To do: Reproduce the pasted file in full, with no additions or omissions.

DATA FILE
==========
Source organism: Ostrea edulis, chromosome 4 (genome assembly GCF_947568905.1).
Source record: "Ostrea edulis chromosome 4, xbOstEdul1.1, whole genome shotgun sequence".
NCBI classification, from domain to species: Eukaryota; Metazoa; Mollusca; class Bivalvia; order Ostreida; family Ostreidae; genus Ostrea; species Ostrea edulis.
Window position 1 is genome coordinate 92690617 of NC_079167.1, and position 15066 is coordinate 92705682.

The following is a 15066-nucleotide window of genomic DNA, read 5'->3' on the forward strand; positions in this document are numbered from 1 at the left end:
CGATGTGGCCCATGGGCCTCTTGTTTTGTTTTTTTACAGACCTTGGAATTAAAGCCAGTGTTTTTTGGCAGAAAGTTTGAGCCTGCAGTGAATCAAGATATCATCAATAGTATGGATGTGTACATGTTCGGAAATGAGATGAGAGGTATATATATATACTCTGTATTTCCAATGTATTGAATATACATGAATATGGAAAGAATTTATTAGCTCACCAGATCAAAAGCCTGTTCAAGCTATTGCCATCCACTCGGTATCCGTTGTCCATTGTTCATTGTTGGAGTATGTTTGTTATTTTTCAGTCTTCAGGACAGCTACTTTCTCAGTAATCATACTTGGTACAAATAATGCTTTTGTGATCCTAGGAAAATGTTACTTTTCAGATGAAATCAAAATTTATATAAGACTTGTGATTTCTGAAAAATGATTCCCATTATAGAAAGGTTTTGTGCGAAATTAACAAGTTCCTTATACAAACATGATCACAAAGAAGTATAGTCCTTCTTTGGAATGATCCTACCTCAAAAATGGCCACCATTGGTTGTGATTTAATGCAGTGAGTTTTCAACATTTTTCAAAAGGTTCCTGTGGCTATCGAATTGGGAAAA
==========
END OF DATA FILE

Source organism: Ostrea edulis, chromosome 4 (genome assembly GCF_947568905.1).
Source record: "Ostrea edulis chromosome 4, xbOstEdul1.1, whole genome shotgun sequence".
NCBI classification, from domain to species: Eukaryota; Metazoa; Mollusca; class Bivalvia; order Ostreida; family Ostreidae; genus Ostrea; species Ostrea edulis.
Window position 1 is genome coordinate 92690617 of NC_079167.1, and position 15066 is coordinate 92705682.

The following is a 15066-nucleotide window of genomic DNA, read 5'->3' on the forward strand; positions in this document are numbered from 1 at the left end:
CGATGTGGCCCATGGGCCTCTTGTTTTGTTTTTTTACAGACCTTGGAATTAAAGCCAGTGTTTTTTGGCAGAAAGTTTGAGCCTGCAGTGAATCAAGATATCATCAATAGTATGGATGTGTACATGTTCGGAAATGAGATGAGAGGTATATATATATACTCTGTATTTCCAATGTATTGAATATACATGAATATGGAAAGAATTTATTAGCTCACCAGATCAAAAGCCTGTTCAAGCTATTGCCATCCACTCGGTATCCGTTGTCCATTGTTCATTGTTGGAGTATGTTTGTTATTTTTCAGTCTTCAGGACAGCTACTTTCTCAGTAATCATACTTGGTACAAATAATGCTTTTGTGATCCTAGGAAAATGTTACTTTTCAGATGAAATCAAAATTTATATAAGACTTGTGATTTCTGAAAAATGATTCCCATTATAGAAAGGTTTTGTGCGAAATTAACAAGTTCCTTATACAAACATGATCACAAAGAAGTATAGTCCTTCTTTGGAATGATCCTACCTCAAAAATGGCCACCATTGGTTGTGATTTAATGCAGTGAGTTTTCAACATTTTTCAAAAGGTTCCTGTGGCTATCGAATTGGGAAAA